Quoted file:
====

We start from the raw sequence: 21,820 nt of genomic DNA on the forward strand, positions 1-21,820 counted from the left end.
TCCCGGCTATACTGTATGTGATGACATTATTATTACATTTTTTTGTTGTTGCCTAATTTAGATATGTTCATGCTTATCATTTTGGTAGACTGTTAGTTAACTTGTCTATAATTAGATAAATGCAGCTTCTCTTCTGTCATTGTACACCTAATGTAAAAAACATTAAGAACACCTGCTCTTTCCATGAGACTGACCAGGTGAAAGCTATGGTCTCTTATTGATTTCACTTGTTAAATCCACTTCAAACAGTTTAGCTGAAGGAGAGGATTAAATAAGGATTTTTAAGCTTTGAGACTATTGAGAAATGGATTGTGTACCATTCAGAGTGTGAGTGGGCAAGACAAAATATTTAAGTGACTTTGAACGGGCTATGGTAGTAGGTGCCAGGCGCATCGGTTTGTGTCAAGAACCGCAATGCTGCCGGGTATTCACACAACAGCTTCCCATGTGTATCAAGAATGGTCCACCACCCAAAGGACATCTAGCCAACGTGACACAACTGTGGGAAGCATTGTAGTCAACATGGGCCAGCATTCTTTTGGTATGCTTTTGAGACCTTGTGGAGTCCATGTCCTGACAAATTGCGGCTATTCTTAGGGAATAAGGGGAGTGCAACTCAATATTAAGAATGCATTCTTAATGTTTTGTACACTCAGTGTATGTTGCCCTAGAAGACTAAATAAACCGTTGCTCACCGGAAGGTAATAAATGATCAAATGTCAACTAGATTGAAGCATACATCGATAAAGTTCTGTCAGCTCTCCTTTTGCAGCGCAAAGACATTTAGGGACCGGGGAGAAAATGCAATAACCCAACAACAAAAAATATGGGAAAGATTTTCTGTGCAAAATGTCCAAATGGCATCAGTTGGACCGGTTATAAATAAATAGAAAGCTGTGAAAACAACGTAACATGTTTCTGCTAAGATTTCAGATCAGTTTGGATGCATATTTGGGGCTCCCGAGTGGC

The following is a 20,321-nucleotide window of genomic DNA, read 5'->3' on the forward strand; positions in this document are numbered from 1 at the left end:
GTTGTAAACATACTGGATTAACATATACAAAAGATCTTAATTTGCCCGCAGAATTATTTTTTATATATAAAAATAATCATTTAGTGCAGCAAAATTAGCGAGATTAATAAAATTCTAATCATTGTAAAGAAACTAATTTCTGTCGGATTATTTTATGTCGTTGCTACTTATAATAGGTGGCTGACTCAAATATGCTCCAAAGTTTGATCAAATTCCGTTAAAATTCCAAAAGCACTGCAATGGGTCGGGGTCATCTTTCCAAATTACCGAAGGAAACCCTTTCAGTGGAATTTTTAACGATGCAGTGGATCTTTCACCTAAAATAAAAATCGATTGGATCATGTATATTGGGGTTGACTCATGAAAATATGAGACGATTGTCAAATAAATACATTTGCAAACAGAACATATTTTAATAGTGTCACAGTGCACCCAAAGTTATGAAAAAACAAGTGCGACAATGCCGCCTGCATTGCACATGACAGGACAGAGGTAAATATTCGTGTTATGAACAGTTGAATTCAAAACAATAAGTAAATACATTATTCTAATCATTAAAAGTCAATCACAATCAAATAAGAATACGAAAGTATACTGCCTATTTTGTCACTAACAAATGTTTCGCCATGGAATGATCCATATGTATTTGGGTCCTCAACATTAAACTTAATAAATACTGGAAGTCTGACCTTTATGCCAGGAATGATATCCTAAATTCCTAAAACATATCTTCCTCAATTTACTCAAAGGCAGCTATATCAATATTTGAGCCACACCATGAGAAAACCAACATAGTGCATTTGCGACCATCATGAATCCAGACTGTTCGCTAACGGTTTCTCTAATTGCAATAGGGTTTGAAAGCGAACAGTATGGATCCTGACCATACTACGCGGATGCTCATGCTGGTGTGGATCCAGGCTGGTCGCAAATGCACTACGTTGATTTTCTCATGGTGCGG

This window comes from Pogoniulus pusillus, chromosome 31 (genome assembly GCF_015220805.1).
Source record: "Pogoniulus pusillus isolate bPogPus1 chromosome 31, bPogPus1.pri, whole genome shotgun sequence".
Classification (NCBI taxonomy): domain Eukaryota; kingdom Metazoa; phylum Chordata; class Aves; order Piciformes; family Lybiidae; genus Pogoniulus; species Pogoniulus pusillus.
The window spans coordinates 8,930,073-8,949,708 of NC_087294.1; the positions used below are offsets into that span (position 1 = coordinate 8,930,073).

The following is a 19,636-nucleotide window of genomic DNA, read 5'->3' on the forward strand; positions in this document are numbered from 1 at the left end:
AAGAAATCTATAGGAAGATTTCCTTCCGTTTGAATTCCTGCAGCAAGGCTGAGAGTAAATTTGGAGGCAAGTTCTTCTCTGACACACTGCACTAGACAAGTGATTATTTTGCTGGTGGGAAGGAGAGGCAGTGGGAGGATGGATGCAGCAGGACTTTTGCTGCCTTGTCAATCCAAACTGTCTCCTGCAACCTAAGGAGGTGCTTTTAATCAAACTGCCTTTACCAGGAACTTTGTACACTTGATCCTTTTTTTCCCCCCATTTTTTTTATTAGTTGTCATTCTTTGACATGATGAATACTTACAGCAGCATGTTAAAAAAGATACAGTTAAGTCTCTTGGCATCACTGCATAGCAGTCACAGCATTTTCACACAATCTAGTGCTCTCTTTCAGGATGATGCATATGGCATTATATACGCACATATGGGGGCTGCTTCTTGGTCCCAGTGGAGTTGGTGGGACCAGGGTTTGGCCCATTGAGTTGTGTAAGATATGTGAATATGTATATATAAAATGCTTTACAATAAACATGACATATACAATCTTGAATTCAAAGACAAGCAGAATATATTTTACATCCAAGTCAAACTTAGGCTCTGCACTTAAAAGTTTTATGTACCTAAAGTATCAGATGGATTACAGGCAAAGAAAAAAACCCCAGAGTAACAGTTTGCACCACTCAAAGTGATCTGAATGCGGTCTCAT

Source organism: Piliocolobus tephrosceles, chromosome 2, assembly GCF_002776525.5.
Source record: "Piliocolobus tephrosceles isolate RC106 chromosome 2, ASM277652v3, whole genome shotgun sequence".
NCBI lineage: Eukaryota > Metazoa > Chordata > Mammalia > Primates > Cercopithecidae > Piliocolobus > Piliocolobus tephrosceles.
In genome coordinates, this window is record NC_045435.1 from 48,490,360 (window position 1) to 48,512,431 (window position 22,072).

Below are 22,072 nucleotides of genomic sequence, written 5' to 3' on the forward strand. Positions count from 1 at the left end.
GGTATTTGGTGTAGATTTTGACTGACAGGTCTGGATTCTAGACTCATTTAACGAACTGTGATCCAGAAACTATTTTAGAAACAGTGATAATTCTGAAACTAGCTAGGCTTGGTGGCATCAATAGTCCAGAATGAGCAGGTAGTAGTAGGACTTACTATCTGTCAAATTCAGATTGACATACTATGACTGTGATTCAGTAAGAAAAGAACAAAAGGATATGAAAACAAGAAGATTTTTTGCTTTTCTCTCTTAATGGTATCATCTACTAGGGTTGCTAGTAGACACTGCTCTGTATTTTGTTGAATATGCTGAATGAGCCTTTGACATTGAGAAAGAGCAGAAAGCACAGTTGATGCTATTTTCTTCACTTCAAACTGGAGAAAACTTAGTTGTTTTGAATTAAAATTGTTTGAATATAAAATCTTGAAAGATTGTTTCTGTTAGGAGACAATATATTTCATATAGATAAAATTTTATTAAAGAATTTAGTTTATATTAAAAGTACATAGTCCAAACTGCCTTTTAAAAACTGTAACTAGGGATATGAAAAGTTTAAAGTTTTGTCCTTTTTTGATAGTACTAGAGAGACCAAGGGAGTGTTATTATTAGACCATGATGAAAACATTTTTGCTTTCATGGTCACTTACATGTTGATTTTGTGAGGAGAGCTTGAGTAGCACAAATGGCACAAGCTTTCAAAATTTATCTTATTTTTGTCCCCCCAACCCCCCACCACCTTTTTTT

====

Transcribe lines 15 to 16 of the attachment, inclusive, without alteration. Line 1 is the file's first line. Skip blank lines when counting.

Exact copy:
Below are 22,072 nucleotides of genomic sequence, written 5' to 3' on the forward strand. Positions count from 1 at the left end.
GGTATTTGGTGTAGATTTTGACTGACAGGTCTGGATTCTAGACTCATTTAACGAACTGTGATCCAGAAACTATTTTAGAAACAGTGATAATTCTGAAACTAGCTAGGCTTGGTGGCATCAATAGTCCAGAATGAGCAGGTAGTAGTAGGACTTACTATCTGTCAAATTCAGATTGACATACTATGACTGTGATTCAGTAAGAAAAGAACAAAAGGATATGAAAACAAGAAGATTTTTTGCTTTTCTCTCTTAATGGTATCATCTACTAGGGTTGCTAGTAGACACTGCTCTGTATTTTGTTGAATATGCTGAATGAGCCTTTGACATTGAGAAAGAGCAGAAAGCACAGTTGATGCTATTTTCTTCACTTCAAACTGGAGAAAACTTAGTTGTTTTGAATTAAAATTGTTTGAATATAAAATCTTGAAAGATTGTTTCTGTTAGGAGACAATATATTTCATATAGATAAAATTTTATTAAAGAATTTAGTTTATATTAAAAGTACATAGTCCAAACTGCCTTTTAAAAACTGTAACTAGGGATATGAAAAGTTTAAAGTTTTGTCCTTTTTTGATAGTACTAGAGAGACCAAGGGAGTGTTATTATTAGACCATGATGAAAACATTTTTGCTTTCATGGTCACTTACATGTTGATTTTGTGAGGAGAGCTTGAGTAGCACAAATGGCACAAGCTTTCAAAATTTATCTTATTTTTGTCCCCCCAACCCCCCACCACCTTTTTTT